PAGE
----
|Special Guest Lectures|
|Chemistry at Interfaces: From the Air-Water to the Electrode-Electrolyte Interface|
|Revati Kumar, University of Chicago|
|Johnston Hall 338
March 21, 2013 - 03:00 pm
Chemical processes at interfaces are of importance in a wide range of systems, ranging from biological membranes, to industrial applications, to atmospheric and even geological systems. My research focuses on two important interfaces: the air-water interface and the electrode-electrolyte interface in Li-ion batteries. The acidic nature of the air-water interface is a topic of intense debate. Spectroscopic evidence points to the presence of protons at the interface while electrophoresis experiments suggest the presence of the hydroxide anion. Molecular Dynamics (MD) simulations are particularly challenging because the proton and the hydroxide ion can hop between water molecules necessitating a model that allows for chemical reactivity. I will discuss the development of a reactive model for the proton and hydroxide ion and the interesting insight provided from MD simulations of the aqueous solution-air interface utilizing this model. The complex solid electrolyte interface (SEI) in rechargeable Li ion batteries, which forms as a result of electrolytic reactions, acts as a passivating layer to protect the electrode and greatly impacts battery performance. Atomistic level simulations can provide critical understanding of the mechanism of Li+ ion transport through the SEI. While ideally one would prefer to use ab initio MD simulations, the long time and length scales associated with this system make this computationally intractable. The force-matching method allows one to bridge the gap between computationally expensive ab initio methods and simple force-fields. I will discuss the algorithm to develop robust models for the electrode-electrolyte and the results on the structure of the electrolyte at the electrode surface as a function of applied voltage.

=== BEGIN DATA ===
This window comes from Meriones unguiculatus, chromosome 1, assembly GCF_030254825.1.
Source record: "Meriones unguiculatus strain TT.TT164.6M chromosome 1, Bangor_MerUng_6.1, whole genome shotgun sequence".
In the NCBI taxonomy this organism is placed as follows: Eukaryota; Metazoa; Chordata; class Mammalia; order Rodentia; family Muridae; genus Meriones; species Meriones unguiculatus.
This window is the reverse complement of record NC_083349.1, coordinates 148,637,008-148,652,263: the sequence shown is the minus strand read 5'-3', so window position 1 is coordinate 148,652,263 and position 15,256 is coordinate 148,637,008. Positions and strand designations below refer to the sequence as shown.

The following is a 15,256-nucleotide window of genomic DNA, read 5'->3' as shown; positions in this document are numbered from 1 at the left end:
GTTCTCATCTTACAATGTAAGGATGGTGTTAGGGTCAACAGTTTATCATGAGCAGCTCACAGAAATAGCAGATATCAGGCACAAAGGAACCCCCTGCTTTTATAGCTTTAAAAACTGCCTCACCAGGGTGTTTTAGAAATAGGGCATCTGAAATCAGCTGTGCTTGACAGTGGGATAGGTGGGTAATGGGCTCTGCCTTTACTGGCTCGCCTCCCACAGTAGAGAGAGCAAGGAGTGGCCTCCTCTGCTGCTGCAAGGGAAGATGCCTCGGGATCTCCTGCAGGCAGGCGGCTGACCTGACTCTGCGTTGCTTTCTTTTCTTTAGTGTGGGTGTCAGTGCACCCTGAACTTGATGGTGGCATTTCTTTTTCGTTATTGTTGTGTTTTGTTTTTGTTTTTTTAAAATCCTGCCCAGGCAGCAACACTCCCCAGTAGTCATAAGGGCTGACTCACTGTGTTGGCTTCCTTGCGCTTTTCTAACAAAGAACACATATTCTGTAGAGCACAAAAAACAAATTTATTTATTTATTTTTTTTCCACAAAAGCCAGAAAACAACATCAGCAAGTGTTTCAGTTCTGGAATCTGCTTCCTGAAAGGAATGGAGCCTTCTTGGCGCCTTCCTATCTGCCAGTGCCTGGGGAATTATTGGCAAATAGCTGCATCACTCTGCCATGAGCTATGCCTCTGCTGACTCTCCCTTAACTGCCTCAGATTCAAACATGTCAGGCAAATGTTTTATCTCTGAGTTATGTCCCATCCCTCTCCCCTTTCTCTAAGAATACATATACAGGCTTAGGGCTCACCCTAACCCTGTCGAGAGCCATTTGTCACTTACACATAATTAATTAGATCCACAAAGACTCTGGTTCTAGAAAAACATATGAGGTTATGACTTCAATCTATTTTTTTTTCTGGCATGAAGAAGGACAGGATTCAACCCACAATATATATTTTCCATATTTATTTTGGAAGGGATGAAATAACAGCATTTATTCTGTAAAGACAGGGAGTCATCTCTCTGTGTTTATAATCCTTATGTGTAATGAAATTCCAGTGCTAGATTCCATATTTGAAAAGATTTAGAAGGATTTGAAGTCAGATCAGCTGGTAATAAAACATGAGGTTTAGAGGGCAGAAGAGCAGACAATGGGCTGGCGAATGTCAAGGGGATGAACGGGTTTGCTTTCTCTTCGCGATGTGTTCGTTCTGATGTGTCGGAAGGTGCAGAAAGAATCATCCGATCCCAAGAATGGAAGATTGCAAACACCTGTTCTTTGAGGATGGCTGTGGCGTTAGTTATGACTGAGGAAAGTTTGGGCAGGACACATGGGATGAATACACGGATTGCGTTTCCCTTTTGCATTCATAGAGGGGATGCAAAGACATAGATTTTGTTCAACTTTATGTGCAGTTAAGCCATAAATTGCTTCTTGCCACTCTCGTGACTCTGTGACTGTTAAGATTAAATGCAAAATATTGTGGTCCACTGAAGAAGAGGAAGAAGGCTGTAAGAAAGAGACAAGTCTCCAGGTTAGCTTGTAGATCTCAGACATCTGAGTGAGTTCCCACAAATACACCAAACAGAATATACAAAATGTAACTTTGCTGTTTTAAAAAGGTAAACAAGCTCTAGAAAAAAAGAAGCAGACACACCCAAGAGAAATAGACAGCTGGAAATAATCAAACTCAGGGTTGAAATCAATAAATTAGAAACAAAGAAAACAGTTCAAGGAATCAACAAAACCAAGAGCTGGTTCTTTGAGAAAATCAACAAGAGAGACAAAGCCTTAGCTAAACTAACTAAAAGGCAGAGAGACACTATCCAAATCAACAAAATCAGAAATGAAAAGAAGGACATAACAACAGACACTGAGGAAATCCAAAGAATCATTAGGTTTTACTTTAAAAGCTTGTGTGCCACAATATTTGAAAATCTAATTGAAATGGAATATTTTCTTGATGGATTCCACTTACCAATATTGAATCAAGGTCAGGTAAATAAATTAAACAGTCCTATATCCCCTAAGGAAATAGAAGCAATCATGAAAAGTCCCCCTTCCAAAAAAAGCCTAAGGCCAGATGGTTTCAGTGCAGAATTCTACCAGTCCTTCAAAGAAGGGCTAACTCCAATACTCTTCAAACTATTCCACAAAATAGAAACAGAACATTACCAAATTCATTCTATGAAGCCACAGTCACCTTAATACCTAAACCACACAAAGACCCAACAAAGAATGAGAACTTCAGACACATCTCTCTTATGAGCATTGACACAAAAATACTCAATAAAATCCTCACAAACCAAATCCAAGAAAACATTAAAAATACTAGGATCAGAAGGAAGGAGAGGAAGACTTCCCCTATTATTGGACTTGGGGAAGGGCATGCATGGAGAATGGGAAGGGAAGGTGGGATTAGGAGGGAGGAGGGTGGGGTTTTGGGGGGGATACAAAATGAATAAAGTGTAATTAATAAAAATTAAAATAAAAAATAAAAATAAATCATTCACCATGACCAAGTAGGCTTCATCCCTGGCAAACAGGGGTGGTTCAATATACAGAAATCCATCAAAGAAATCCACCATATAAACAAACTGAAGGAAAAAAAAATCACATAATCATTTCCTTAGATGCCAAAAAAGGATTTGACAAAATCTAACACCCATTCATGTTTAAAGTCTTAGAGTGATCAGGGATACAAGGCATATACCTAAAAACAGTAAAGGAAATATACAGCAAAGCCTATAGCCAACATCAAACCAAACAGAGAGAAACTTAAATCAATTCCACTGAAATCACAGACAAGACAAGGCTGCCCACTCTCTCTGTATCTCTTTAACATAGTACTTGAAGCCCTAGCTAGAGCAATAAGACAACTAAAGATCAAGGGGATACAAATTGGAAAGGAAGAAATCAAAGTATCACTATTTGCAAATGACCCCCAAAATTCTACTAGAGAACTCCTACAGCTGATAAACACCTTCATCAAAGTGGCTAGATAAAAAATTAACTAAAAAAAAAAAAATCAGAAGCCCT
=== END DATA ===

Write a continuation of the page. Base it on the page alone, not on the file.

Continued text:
Revati Kumar did her PhD in theoretical chemistry at the University of Wisconsin-Madison. She is current a postdoctoral researcher in Prof. Gregory Voth’s group at the University of Chicago. Her research focuses on modeling chemical systems and lies at the intersection of Statistical Mechanics and Quantum Chemistry (electronic structure).